At this point, its reasonably common knowledge that terroir isn’t all about soil. Studies since the 1970’s have told us that wine from grapes grown on different soil types in different locations don’t necessary taste different. Nouveau chic wine critics – Steve Heimoff, Eric Asimov, W. Blake Gray, among others – have announced that they don’t really buy the terroir thing, that they can’t taste the differences they’re supposed to taste between one side of a hill and the other. [Mr. Asimov has questioned the use of “terroir” to describe a scientifically measurable difference in minerals from the earth, but acknowledges the existence and importance of terroir, describing it as “the interaction of the vineyard, the climate and the people who made the wine.” -Ed.] But a lot of us (accusatory finger pointing straight at myself) still feel as though we can indeed taste a difference in wine from vineyards full of galets (big, white, French cobblestones) versus an alluvial plain. To make things more complicated, terroir often carries the weight of much politicking, perhaps because place carries so much value in wine marketing (if place doesn’t influence flavor, then why are we paying more for the ritzy neighborhoods?) or perhaps because wine lovers will happily create vitriol wherever differences of opinion allow.
The foremost question to answer is whether we can taste terroir – or, perhaps even more importantly, whether we can convince anyone and ourselves that we can taste terroir. But the other obvious question is whether we can attribute to terroir a measurable chemical difference between wines grown in different places. Which is more important – that a chemical difference exists or that we perceive a difference – is a philosophical question and one on which I’ve yet to decide my own position. But life rarely waits for philosophical questions, and a lot of business rests on terroir being real. Recent debates have left plenty of wine lovers questioning whether it really is. At this point, evidence – any evidence – conclusively proving one stance or the other is exactly what we all need. And, thank goodness, there are scientists working on that.
I’d love to be able to say that the data from recent studies on terroir are easy to understand. I’d love to be able to say that, once the answers contained therein trickle down to The People, the winners will hold their data high and the losers will grumble until they finally come around. Unfortunately, its never that simple.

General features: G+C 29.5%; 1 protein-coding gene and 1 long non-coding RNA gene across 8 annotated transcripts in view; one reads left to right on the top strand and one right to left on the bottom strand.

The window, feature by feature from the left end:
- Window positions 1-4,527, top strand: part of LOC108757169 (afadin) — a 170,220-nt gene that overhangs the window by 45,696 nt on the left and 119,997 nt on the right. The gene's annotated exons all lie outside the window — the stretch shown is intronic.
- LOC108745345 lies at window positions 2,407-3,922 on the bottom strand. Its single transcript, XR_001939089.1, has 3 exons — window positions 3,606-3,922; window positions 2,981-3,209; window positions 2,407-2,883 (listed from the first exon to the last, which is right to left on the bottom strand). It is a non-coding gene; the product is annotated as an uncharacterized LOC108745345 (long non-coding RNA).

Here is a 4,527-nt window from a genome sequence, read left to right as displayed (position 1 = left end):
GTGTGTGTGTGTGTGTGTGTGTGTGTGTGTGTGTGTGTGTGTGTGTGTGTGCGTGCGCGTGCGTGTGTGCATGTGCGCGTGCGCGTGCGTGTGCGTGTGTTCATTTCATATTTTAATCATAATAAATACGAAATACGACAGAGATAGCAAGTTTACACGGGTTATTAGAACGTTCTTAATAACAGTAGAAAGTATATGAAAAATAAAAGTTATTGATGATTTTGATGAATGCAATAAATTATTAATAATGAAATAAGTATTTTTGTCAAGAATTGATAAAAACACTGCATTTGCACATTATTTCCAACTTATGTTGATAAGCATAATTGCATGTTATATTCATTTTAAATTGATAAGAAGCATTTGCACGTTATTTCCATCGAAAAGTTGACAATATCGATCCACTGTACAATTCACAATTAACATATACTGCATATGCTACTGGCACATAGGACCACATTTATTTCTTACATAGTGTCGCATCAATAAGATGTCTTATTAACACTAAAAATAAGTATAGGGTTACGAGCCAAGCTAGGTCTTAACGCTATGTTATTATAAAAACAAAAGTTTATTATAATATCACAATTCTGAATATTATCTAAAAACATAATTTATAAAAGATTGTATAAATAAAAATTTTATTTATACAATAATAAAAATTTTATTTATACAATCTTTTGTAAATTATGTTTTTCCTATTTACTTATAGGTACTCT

Defining terroir is the first problem. The most important thing to say about terroir is that terroir isn’t just soil. Peynaud very elegantly defined terroir as “Mother Nature,” which gives a useful general idea but isn’t very helpful for a scientific research study. A working definition developed by the Institut National de la Recherche Agronomique (INRA) in 2005 talks about terroir as a concept that involves the interaction between human culture and knowledge and the natural environment, which means that terroir includes how we’ve decided over centuries what cultivars to plant where and other ways humans have adapted to nature. This definition is interesting, but still much too big to be useful for a research study. So, some studies try to deal with all of the different factors related to differences in place simply by comparing grapes grown in different regions. Others pick out specific elements related to place – type of soil, amount of sunlight or water, even local yeasts and bacteria – in an effort to not just say that grapes grown in different places are different, but to ascertain why they’re different.
Terroir isn’t just about soil by nearly everyone’s measure (those who think it is just about soil are plain misguided), but geology is still one of the more frequent elements of terroir that scientists choose to single out for dissection. Even still, geology isn’t just about rocks. What about how the shapes of landforms – topography – affect how wind blows and mesoclimates: which vineyards are a little warmer and which are a little cooler? Or how well the soil holds on to water? A major but frequently overlooked element of vineyard geology is how the assorted soil types make minerals available in different ways, since grapevines rely on the soil to provide about 19 inorganic nutrients. Clay, for instance, holds on to minerals and transfers them to roots exceptionally well, while soils based on granite are notoriously bad.